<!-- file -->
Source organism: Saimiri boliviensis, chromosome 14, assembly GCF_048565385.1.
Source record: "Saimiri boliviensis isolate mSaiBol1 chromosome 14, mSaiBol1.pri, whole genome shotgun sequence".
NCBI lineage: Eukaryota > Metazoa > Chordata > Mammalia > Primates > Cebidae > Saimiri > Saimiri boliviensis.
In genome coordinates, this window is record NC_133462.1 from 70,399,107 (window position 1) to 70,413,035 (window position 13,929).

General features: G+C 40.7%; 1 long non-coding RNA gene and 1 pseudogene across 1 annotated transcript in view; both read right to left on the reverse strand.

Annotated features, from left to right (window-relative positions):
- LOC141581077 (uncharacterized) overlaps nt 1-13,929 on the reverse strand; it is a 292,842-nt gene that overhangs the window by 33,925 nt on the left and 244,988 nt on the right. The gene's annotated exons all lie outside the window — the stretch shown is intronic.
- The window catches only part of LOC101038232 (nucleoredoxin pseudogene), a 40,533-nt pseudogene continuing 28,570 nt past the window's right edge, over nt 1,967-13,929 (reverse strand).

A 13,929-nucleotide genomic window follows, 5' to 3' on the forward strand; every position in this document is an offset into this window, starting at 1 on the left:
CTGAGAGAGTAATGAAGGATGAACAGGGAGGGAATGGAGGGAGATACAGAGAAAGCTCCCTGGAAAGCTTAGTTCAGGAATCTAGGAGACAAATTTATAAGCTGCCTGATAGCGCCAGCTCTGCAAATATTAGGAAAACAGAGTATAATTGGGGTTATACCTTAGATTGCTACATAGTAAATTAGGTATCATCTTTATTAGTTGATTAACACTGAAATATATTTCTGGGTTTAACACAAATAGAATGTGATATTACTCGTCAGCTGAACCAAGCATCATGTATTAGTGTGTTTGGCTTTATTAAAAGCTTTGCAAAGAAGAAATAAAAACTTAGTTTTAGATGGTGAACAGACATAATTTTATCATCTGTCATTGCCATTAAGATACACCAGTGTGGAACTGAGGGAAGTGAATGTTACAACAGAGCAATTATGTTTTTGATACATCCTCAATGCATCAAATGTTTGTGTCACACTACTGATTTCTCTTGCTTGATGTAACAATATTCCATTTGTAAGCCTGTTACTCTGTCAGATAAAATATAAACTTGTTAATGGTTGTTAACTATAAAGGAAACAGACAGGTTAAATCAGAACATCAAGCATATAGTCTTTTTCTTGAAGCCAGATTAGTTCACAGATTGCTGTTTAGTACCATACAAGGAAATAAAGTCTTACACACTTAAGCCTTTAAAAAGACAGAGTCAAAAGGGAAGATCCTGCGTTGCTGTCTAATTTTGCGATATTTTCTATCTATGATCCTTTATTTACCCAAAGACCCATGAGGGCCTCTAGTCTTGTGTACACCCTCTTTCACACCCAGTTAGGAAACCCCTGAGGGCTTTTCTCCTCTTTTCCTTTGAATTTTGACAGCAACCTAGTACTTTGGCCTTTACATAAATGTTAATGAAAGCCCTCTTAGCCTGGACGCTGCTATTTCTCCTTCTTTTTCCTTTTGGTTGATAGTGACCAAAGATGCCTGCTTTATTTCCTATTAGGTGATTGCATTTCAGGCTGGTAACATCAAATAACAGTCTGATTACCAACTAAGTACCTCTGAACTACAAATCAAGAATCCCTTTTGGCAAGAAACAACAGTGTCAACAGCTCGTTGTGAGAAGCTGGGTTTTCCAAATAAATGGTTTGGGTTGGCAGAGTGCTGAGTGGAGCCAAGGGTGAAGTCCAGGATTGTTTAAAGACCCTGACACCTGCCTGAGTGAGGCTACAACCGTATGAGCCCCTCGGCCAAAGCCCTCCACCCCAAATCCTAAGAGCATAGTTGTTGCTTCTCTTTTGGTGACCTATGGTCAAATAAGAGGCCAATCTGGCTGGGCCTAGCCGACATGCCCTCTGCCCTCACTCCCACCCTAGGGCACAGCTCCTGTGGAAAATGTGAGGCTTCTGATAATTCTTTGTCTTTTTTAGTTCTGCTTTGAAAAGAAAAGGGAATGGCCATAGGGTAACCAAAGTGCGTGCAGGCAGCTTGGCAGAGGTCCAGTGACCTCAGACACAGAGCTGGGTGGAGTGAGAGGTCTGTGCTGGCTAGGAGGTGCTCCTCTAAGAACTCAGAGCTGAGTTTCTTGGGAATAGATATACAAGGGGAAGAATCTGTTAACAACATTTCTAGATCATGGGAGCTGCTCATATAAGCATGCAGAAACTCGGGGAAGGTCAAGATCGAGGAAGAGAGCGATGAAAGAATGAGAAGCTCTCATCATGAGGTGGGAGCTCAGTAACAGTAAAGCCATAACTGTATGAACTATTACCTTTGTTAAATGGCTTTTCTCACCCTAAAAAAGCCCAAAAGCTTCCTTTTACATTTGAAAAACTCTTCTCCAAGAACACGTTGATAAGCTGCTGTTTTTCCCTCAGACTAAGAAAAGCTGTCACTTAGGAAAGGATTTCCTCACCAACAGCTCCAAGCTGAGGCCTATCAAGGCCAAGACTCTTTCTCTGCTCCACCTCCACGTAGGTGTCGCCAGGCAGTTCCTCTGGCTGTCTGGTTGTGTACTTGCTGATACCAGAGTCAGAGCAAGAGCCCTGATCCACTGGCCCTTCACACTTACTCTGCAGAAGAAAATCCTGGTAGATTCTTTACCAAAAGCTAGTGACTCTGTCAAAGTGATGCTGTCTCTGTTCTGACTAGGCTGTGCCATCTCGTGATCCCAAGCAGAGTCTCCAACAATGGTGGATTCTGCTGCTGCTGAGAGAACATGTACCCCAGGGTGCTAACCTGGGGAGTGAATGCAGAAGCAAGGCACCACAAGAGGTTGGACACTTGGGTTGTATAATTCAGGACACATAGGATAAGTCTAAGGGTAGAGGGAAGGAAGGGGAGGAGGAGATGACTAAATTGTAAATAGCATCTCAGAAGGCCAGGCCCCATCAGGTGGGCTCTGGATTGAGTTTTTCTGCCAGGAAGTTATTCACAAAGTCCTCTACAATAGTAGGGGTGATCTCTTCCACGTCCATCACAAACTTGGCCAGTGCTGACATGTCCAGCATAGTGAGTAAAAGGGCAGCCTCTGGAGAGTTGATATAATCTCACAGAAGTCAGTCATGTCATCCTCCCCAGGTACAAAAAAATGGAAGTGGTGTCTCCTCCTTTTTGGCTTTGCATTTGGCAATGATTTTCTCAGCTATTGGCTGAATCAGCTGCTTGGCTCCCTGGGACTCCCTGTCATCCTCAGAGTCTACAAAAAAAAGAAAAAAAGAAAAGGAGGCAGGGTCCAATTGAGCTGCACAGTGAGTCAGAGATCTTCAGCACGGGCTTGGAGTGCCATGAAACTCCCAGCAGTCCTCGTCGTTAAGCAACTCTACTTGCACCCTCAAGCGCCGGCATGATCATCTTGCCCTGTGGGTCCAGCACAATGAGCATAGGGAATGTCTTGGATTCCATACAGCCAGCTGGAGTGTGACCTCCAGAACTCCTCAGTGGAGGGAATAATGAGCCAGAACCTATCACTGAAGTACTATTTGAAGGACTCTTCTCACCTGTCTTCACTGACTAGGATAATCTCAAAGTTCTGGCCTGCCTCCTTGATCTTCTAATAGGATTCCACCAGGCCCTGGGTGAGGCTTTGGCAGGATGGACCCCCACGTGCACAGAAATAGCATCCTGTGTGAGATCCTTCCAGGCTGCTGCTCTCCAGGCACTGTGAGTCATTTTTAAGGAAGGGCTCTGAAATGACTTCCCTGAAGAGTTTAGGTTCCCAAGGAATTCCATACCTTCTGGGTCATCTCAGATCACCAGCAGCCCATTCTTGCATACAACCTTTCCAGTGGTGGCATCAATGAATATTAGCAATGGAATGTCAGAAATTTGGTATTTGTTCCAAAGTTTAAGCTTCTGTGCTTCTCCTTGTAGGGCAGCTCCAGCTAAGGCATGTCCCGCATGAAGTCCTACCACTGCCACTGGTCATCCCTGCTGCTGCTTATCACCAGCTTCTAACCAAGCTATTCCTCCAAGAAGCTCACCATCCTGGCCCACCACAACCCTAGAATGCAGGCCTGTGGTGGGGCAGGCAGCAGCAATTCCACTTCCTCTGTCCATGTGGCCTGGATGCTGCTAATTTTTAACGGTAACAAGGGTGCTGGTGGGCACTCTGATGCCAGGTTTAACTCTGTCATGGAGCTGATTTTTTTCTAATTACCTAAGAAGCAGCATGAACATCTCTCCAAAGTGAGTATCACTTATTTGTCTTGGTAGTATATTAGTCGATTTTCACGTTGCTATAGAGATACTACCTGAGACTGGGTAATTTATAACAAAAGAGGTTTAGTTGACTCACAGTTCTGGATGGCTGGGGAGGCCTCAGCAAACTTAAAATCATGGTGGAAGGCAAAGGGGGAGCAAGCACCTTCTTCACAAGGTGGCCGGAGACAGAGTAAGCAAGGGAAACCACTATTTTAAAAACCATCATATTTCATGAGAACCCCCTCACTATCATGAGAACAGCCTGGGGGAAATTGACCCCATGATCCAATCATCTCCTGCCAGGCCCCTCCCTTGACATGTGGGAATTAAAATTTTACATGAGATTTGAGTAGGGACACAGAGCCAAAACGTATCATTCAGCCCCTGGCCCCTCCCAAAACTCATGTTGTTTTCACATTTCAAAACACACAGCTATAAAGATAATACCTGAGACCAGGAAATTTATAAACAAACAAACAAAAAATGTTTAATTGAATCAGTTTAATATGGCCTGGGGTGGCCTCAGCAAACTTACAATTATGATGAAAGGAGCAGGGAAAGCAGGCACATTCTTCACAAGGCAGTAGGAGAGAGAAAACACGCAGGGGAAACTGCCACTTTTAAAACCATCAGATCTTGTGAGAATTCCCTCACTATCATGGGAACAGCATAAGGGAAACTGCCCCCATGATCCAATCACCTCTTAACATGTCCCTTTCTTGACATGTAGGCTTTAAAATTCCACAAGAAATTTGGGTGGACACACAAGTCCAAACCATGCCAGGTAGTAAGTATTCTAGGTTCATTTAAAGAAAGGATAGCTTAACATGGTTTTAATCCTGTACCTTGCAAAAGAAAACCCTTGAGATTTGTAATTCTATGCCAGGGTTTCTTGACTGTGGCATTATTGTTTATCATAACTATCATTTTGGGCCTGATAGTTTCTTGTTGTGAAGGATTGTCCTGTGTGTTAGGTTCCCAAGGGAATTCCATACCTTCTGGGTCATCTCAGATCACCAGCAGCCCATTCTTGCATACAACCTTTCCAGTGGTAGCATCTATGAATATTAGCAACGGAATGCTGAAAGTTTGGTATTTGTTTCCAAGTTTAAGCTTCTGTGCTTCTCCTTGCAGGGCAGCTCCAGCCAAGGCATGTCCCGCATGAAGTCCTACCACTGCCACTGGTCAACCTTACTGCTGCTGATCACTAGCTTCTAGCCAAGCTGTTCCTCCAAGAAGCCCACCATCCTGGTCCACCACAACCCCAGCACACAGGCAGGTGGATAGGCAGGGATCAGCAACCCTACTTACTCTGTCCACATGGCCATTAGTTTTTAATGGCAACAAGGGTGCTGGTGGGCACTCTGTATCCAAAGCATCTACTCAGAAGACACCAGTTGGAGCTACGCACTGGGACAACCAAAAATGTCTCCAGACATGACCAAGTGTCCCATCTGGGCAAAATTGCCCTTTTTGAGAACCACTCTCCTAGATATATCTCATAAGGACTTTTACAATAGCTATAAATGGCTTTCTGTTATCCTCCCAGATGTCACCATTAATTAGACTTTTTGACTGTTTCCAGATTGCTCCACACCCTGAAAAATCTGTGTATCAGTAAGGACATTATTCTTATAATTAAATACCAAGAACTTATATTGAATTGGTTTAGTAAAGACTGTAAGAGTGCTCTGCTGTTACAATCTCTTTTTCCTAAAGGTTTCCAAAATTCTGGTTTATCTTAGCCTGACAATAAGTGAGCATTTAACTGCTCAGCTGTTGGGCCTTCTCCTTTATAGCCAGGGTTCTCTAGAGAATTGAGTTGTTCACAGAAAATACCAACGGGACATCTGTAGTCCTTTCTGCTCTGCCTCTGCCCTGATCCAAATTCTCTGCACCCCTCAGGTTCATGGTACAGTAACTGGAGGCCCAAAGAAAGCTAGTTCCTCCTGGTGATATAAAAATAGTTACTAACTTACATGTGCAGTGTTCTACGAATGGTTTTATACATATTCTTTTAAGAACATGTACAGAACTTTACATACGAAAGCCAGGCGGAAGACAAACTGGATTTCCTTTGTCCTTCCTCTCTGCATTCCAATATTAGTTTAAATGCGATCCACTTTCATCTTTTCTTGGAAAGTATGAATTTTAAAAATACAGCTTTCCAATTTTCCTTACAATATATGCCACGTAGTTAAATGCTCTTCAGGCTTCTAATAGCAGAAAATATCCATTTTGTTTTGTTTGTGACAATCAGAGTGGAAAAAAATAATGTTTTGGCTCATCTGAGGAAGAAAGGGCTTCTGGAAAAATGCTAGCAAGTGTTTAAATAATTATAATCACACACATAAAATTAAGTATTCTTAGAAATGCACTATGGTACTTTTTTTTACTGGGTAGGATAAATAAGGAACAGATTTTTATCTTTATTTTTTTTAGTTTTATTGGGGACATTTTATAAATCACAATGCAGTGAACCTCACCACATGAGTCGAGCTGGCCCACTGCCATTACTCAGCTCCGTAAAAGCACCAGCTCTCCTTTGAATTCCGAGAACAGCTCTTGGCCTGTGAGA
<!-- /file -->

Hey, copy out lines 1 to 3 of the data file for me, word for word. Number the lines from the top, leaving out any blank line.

Source organism: Saimiri boliviensis, chromosome 14, assembly GCF_048565385.1.
Source record: "Saimiri boliviensis isolate mSaiBol1 chromosome 14, mSaiBol1.pri, whole genome shotgun sequence".
NCBI lineage: Eukaryota > Metazoa > Chordata > Mammalia > Primates > Cebidae > Saimiri > Saimiri boliviensis.